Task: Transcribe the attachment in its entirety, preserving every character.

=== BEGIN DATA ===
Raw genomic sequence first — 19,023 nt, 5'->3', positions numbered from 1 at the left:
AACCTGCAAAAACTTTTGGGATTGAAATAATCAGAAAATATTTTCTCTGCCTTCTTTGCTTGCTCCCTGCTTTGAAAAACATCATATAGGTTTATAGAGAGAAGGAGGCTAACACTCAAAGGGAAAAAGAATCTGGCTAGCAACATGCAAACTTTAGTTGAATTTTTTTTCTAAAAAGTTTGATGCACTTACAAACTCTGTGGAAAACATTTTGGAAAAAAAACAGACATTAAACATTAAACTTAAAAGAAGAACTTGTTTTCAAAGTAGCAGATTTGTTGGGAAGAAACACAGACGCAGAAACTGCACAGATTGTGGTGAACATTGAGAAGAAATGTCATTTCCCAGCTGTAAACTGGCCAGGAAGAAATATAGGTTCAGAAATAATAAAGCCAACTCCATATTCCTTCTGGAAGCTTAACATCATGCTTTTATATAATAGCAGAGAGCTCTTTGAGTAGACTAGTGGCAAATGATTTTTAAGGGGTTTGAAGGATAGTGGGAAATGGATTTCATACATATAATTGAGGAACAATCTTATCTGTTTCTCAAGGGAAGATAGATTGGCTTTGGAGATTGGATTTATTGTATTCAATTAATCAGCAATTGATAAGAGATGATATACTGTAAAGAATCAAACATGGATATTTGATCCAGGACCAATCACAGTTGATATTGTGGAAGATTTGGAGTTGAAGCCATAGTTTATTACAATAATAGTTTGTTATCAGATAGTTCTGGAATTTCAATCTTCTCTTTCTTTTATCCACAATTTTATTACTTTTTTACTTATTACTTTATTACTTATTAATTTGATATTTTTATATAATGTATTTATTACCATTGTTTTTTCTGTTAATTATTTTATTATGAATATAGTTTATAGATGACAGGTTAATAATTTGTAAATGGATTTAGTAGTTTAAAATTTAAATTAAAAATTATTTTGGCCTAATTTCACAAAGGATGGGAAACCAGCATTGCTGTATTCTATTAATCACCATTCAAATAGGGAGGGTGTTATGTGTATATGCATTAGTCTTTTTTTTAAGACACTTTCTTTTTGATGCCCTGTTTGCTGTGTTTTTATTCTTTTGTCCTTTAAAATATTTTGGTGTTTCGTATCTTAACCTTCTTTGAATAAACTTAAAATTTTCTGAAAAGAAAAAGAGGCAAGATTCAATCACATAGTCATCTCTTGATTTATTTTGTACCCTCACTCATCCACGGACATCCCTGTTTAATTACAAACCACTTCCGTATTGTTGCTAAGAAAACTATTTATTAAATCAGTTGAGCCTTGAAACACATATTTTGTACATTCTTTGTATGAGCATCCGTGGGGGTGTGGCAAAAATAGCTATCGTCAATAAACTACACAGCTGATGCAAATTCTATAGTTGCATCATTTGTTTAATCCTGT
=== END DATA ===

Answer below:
Raw genomic sequence first — 19,023 nt, 5'->3', positions numbered from 1 at the left:
AACCTGCAAAAACTTTTGGGATTGAAATAATCAGAAAATATTTTCTCTGCCTTCTTTGCTTGCTCCCTGCTTTGAAAAACATCATATAGGTTTATAGAGAGAAGGAGGCTAACACTCAAAGGGAAAAAGAATCTGGCTAGCAACATGCAAACTTTAGTTGAATTTTTTTTCTAAAAAGTTTGATGCACTTACAAACTCTGTGGAAAACATTTTGGAAAAAAAACAGACATTAAACATTAAACTTAAAAGAAGAACTTGTTTTCAAAGTAGCAGATTTGTTGGGAAGAAACACAGACGCAGAAACTGCACAGATTGTGGTGAACATTGAGAAGAAATGTCATTTCCCAGCTGTAAACTGGCCAGGAAGAAATATAGGTTCAGAAATAATAAAGCCAACTCCATATTCCTTCTGGAAGCTTAACATCATGCTTTTATATAATAGCAGAGAGCTCTTTGAGTAGACTAGTGGCAAATGATTTTTAAGGGGTTTGAAGGATAGTGGGAAATGGATTTCATACATATAATTGAGGAACAATCTTATCTGTTTCTCAAGGGAAGATAGATTGGCTTTGGAGATTGGATTTATTGTATTCAATTAATCAGCAATTGATAAGAGATGATATACTGTAAAGAATCAAACATGGATATTTGATCCAGGACCAATCACAGTTGATATTGTGGAAGATTTGGAGTTGAAGCCATAGTTTATTACAATAATAGTTTGTTATCAGATAGTTCTGGAATTTCAATCTTCTCTTTCTTTTATCCACAATTTTATTACTTTTTTACTTATTACTTTATTACTTATTAATTTGATATTTTTATATAATGTATTTATTACCATTGTTTTTTCTGTTAATTATTTTATTATGAATATAGTTTATAGATGACAGGTTAATAATTTGTAAATGGATTTAGTAGTTTAAAATTTAAATTAAAAATTATTTTGGCCTAATTTCACAAAGGATGGGAAACCAGCATTGCTGTATTCTATTAATCACCATTCAAATAGGGAGGGTGTTATGTGTATATGCATTAGTCTTTTTTTTAAGACACTTTCTTTTTGATGCCCTGTTTGCTGTGTTTTTATTCTTTTGTCCTTTAAAATATTTTGGTGTTTCGTATCTTAACCTTCTTTGAATAAACTTAAAATTTTCTGAAAAGAAAAAGAGGCAAGATTCAATCACATAGTCATCTCTTGATTTATTTTGTACCCTCACTCATCCACGGACATCCCTGTTTAATTACAAACCACTTCCGTATTGTTGCTAAGAAAACTATTTATTAAATCAGTTGAGCCTTGAAACACATATTTTGTACATTCTTTGTATGAGCATCCGTGGGGGTGTGGCAAAAATAGCTATCGTCAATAAACTACACAGCTGATGCAAATTCTATAGTTGCATCATTTGTTTAATCCTGT